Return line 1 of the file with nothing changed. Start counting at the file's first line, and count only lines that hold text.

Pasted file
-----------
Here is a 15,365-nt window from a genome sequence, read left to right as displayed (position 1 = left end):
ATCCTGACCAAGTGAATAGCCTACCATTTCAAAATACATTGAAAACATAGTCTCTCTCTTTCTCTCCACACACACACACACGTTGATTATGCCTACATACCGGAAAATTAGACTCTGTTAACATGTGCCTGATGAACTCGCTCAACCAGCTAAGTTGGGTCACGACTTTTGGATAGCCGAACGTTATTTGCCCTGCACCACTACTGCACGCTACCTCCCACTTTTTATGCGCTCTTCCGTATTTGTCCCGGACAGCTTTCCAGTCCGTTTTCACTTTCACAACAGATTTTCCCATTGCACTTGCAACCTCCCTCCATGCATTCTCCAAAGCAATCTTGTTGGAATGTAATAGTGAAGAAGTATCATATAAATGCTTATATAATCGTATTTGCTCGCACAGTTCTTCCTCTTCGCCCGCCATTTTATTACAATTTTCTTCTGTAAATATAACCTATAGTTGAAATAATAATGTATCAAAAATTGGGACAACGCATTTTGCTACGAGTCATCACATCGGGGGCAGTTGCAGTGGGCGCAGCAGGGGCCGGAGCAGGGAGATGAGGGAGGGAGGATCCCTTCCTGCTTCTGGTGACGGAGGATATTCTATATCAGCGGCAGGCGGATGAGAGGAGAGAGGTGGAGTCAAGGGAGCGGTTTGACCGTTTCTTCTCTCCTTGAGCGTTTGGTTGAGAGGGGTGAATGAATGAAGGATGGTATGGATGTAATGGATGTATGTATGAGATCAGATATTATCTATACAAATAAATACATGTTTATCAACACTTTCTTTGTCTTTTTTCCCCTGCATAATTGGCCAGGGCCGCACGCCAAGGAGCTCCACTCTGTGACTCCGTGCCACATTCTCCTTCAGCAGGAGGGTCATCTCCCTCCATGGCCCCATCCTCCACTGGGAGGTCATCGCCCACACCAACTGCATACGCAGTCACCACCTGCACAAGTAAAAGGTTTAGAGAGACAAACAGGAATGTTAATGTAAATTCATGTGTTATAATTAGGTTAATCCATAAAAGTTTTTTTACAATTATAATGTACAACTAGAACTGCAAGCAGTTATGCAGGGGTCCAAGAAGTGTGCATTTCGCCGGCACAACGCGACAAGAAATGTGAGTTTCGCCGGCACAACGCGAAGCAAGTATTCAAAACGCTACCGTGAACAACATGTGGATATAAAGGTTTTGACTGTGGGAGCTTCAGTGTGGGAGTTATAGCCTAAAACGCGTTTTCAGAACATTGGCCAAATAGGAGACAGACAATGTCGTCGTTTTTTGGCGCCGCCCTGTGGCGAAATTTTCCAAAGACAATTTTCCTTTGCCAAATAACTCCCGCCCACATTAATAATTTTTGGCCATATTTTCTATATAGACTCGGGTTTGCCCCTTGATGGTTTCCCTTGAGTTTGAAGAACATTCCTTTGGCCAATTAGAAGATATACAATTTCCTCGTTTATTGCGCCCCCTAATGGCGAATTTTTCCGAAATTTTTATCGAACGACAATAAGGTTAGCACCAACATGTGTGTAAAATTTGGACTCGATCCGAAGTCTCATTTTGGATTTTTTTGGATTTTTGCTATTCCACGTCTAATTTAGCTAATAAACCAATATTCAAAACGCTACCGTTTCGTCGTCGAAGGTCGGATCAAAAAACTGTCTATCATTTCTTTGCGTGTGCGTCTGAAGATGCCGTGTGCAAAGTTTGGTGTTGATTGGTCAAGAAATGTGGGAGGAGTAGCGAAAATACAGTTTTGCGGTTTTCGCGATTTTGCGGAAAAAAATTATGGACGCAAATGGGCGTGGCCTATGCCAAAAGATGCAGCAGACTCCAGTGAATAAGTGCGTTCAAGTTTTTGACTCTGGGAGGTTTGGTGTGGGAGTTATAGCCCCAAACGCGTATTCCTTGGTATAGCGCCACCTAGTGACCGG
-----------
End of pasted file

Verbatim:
Here is a 15,365-nt window from a genome sequence, read left to right as displayed (position 1 = left end):